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Kitchen Beautiful v. Sullivan

A-2650-01T1 (N.J. Super. App. Div. 2003) (Unpublished)

UCC; WARRANTIES—A mere statement that a finished product would match an agreed-upon sample is not a warranty that requires inclusion of exclusions or limitations as would be otherwise required under the UCC.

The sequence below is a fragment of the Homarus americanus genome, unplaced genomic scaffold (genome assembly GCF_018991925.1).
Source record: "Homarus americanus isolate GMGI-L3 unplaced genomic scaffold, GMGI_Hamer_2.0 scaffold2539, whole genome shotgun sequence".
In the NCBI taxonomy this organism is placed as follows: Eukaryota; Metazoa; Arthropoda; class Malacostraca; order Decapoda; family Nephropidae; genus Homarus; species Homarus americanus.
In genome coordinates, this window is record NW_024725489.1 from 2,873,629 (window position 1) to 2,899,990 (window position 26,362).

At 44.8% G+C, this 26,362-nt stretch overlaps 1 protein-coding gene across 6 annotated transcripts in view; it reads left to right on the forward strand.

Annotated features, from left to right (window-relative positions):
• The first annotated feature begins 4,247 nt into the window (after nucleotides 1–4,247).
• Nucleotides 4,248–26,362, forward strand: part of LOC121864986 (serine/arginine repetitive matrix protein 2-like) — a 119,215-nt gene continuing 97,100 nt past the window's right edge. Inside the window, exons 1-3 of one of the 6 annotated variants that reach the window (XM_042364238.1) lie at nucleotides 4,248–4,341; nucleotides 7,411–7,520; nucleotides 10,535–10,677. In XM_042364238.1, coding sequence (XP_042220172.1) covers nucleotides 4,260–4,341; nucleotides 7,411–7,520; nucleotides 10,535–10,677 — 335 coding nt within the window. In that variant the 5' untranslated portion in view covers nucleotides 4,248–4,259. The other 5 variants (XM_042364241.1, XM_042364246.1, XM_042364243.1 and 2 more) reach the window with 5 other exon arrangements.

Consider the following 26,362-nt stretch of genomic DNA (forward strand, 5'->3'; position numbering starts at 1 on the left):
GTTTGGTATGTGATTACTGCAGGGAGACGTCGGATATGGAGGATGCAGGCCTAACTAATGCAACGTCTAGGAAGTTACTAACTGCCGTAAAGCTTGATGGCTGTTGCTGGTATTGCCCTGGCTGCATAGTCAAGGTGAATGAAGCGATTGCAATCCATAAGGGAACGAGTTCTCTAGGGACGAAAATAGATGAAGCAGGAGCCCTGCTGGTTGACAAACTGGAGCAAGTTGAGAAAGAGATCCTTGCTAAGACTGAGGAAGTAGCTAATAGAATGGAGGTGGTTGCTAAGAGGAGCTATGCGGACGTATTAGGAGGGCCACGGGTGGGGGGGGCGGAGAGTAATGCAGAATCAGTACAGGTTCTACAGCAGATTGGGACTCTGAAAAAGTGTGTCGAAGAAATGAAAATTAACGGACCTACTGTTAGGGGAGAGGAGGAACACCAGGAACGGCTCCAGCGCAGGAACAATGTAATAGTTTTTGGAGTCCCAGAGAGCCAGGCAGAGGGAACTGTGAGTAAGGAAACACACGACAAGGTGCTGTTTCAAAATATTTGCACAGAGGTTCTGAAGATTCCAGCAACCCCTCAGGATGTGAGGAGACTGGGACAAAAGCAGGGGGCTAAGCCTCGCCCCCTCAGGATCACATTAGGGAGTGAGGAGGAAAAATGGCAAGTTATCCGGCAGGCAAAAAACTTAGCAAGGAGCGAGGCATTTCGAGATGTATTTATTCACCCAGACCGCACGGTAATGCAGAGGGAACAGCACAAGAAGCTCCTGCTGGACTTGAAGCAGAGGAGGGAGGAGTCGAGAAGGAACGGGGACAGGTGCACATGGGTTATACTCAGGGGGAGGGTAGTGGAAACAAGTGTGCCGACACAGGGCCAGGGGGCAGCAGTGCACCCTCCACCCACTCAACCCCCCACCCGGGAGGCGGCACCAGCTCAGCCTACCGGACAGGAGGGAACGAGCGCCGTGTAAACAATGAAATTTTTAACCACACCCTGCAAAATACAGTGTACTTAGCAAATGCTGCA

A homeowner signed a contract for kitchen cabinet re-facing and miscellaneous other items. Before signing the contract, she was provided with a sample cabinet door “that was maple with an almond pickled finish” to view in the lighting conditions of her own kitchen. The customer said that she “relied upon this sample door to pick the wood products to be installed in her kitchen.” The sample door had a sticker on the reverse side saying that “[s]ince wood is a product of natural growth, no two samples will look exactly the same. Therefore, your finished product may not look identical to this sample.” Further, the sticker said that the sample was not valid after a certain date and the supplier explained to the homeowner “that the sample door was not valid after [that date] because the finish would mellow over time.” The homeowner admitted that her only dispute with the cabinet company was that “she believed that the veneer and the doors to be installed did not match in color.” The lower court held that the Uniform Commercial Code applied and the Code provided “an express warranty that the goods shall conform to the sample.” In rejecting a Consumer Fraud Act claim, the lower court said that “it can’t be consumer fraud not to give a warranty when you have given a warranty by saying ... explicitly this sample I’m giving to you is what you’re going to get.” On appeal, the customer contended that the cabinet supplier “failed to disclose the limitation or exclusion on the guarantee or warranty that the color could not be guaranteed.” The Act requires that a seller “furnish the buyer a written copy of all guarantees or warranties made with respect to labor services, products or materials furnished in connection with home improvements.” Those guarantees or warranties are required to include any exclusions or limitations as to their scope or duration. Although warranties are not required to be part of a contract, if they are given, they are subject to the regulations. The Appellate Division believed that the warranty actually given “did not address the color of the wood, but rather stated that the type and finish of the material actually being used would be maple-almond pickled. Thus, [the cabinet supplier was] not required to provide a limitation regarding the color of the wood.

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